The strategy now commits to protecting planned care throughout the winter months for 2022/23.

To work towards delivering this, the strategy shares how a joined-up NHS Scotland approach is being utilised including cross boundary working and maximising use of national boards.

Through the Centre of Sustainable Delivery, they are developing “once for Scotland” pathways to deliver additional capacity, which will make use of digital opportunities and new options to access and deliver patient care.

Alongside this, a “waiting will” framework is being developed to offer more support to people as they wait for treatments and appointments, and four new treatment centres will be opened in an effort to reduce waiting times.

Commitment has also been laid out for supporting different care types, including cancer care and CAMHS (child and adolescent mental health).

Priority six: prioritise care for vulnerable patients in the communities.

The guide reinforces how it aims to mitigate the impact challenges of winter, colder weather and COVID-19 for those who are classed as at-risk, including older patients, children, disabled patients, or those who live with a lifelong condition.

The strategy explains how the government are putting in measures to help people stay well this winter, including allocating £3 billion in funds to assist with the cost-of-living crisis.

More advice and guidance will also be provided for health boards, health and social care partnerships and local authorities to ensure that more care and accommodation packages are in place for patients who are moving from inpatient treatment to community patients, with plans to tailor the advice and support for individual patient circumstances.

Priority seven: support and recognise the value of unpaid care in alleviating pressure on the health and social care sector

The strategy explains the key benefits of a national care service (NCS) and highlights how the social care and social work workforce need to be valued and receive the recognition they deserve.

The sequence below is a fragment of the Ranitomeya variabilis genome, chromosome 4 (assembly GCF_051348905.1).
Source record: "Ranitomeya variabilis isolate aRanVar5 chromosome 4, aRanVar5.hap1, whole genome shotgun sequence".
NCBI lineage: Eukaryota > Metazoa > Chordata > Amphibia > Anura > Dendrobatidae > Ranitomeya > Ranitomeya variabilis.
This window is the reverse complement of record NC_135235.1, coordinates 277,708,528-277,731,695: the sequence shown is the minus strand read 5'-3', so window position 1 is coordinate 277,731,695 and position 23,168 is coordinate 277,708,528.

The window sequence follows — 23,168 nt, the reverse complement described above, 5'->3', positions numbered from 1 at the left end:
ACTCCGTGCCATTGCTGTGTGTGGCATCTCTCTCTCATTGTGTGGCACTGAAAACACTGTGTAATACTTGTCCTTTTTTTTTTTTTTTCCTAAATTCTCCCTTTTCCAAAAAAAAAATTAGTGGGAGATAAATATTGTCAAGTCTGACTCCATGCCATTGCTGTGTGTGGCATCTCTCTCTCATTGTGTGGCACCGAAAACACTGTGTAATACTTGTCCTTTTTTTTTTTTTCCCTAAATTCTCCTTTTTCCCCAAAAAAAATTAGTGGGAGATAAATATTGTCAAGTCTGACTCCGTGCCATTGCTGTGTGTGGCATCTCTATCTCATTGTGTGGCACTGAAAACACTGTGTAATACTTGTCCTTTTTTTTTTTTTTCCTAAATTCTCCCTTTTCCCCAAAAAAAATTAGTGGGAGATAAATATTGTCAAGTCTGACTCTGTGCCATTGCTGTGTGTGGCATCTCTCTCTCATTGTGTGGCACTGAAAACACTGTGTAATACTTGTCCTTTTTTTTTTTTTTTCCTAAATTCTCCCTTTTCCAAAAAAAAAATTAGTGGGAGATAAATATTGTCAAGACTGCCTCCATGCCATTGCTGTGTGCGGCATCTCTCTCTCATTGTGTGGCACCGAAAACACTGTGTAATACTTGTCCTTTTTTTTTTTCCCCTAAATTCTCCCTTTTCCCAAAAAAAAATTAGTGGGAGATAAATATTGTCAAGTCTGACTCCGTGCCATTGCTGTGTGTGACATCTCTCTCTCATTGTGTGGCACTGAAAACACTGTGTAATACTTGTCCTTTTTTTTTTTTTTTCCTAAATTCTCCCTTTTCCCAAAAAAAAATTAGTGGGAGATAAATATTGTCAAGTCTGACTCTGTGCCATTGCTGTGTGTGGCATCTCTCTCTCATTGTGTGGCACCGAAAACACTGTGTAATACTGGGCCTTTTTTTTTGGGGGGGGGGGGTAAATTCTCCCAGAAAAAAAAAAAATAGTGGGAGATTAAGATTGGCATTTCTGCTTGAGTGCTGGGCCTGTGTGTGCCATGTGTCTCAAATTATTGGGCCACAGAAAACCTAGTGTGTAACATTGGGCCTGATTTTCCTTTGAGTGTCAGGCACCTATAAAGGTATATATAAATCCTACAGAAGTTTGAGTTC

To help this aim, the government has now allocated £124 million that will assist with partnerships between health and social care services to expand the capacity for care at home. This aims to “support people to maintain or even reduce their current levels of need and help to ease the pressure on unpaid carers.”

There are plans to build on efforts made during the pandemic by extending the partnership between the Scottish Health Service and the British Red Cross to host the aforementioned National Volunteer Hub.

Alongside this, the strategy commits to encouraging local authorities to use the full range of self-directed support options and to better enable friends and family members to act as personal assistants which will “allow recipients to use self-directed support in the flexible way intended by the Social Care (Self-Directed Support) Scotland Act 2013.”

Priority eight: work in partnerships across the health and social care sector and with other partners to deliver this strategy.

Here, the strategy explains how the government will work to deliver these priorities across Scotland and ensure that it has put a system of governance in place with oversight across sectors, in order to recognise and mitigate any potential risks. Through this, it seeks to enable an effective response to “whole-system winter pressures”.

The Chief Operating Officer for NHS Scotland will be supported by Health and Social Care Directors, and will report to ministers on the overall progress in the delivery of the response options. This reporting system is set to “enable us to actively monitor and evaluate strategic risks to allow timely national-level decision making.”

You can read the full strategy here.